African clawed frog tadpoles

Here, Zalc and colleagues developed a new model to study remyelination using Xenopus laevis, the African clawed frog. When these frogs are born as tadpoles, their bodies are transparent, so researchers are able to view the CNS and other internal structures without hurting the animal.

The scientists particularly focused their studies around the optic nerve — the main nerve that connects the eyes to the brain — as this part of the CNS is easily viewed in the tadpoles.

For this model, the tadpoles were engineered so that their oligodendrocytes would express two new proteins: one, a fluorescent marker to allow easier visualization of these myelin-making cells, and two, a bacterial enzyme called nitroreductase. The researchers then treated the tadpoles with the chemical metronidazole.

This chemical is harmless on its own, but the nitroreductase enzyme converts metronidazole into a cellular toxin. As such, in this model, the researchers could give metronidazole to induce oligodendrocyte damage and, consequently, myelin loss. They then could stop giving the chemical to allow oligodendrocytes to recover and remyelination to take place.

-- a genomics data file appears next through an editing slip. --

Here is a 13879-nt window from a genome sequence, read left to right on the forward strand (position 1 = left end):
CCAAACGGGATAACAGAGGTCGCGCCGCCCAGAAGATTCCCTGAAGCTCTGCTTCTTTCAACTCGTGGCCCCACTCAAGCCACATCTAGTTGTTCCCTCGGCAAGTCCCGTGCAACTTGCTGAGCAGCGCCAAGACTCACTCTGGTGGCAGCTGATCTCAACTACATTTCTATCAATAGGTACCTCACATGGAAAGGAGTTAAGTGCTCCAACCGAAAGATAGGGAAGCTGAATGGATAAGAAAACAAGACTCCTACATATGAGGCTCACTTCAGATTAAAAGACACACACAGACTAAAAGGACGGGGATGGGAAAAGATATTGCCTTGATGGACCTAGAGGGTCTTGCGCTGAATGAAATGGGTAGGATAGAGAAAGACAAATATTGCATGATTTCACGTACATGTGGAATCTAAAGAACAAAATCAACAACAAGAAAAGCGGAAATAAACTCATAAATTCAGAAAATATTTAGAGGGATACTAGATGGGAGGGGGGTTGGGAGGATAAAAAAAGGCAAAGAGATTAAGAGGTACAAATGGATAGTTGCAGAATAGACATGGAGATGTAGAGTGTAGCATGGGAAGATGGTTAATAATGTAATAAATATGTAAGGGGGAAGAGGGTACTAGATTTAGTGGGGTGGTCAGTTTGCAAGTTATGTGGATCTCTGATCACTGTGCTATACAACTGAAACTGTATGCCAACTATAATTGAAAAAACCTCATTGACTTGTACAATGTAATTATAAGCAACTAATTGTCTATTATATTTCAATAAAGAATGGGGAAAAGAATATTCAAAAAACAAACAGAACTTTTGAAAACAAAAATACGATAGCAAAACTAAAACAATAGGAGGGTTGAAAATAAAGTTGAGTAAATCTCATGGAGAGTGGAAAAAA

The researchers showed that metronidazole-induced myelin damage led to a significant reduction in swimming speed and distance travelled, and poorer performance on a test of visual avoidance (the tadpoles’ tendency to avoid an image that looks like an obstacle in the water, a measure of sight in these animals).

When the drug was withdrawn and remyelination occurred, swimming speed and visual avoidance abilities increased again to normal levels.

“Our results show that variation in motor and sensory performance is perfectly correlated with the level of demyelination and tissue remyelination,” Zalc noted.

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Testing the effects of two molecules, siponimod and clemastine

The team then used this animal model to test the effects of two molecules that have previously shown the ability to promote remyelination in laboratory models: siponimod, the active agent in the approved MS therapy Mayzent; or clemastine, an antihistamine that’s currently being tested in MS clinical trials.

Results showed these compounds led to an increase in oligodendrocyte levels, but only clemastine treatment was accompanied by better performance on swimming speed, distance travelled, and visual avoidance tests. Two other compounds known to have no impact on remyelination also did not significantly affect performance on the functional behavior tests.

“Altogether these data confirm the usefulness of our conditional demyelination model to screen drugs for their potency to promote functional remyelination,” the scientists concluded.

“This new tool … has the potential to advance our knowledge of the link between visual disorders – one of the most common symptoms of multiple sclerosis – and associated demyelination lesions,” Zalc said. “This is a real launchpad for future therapeutic success.”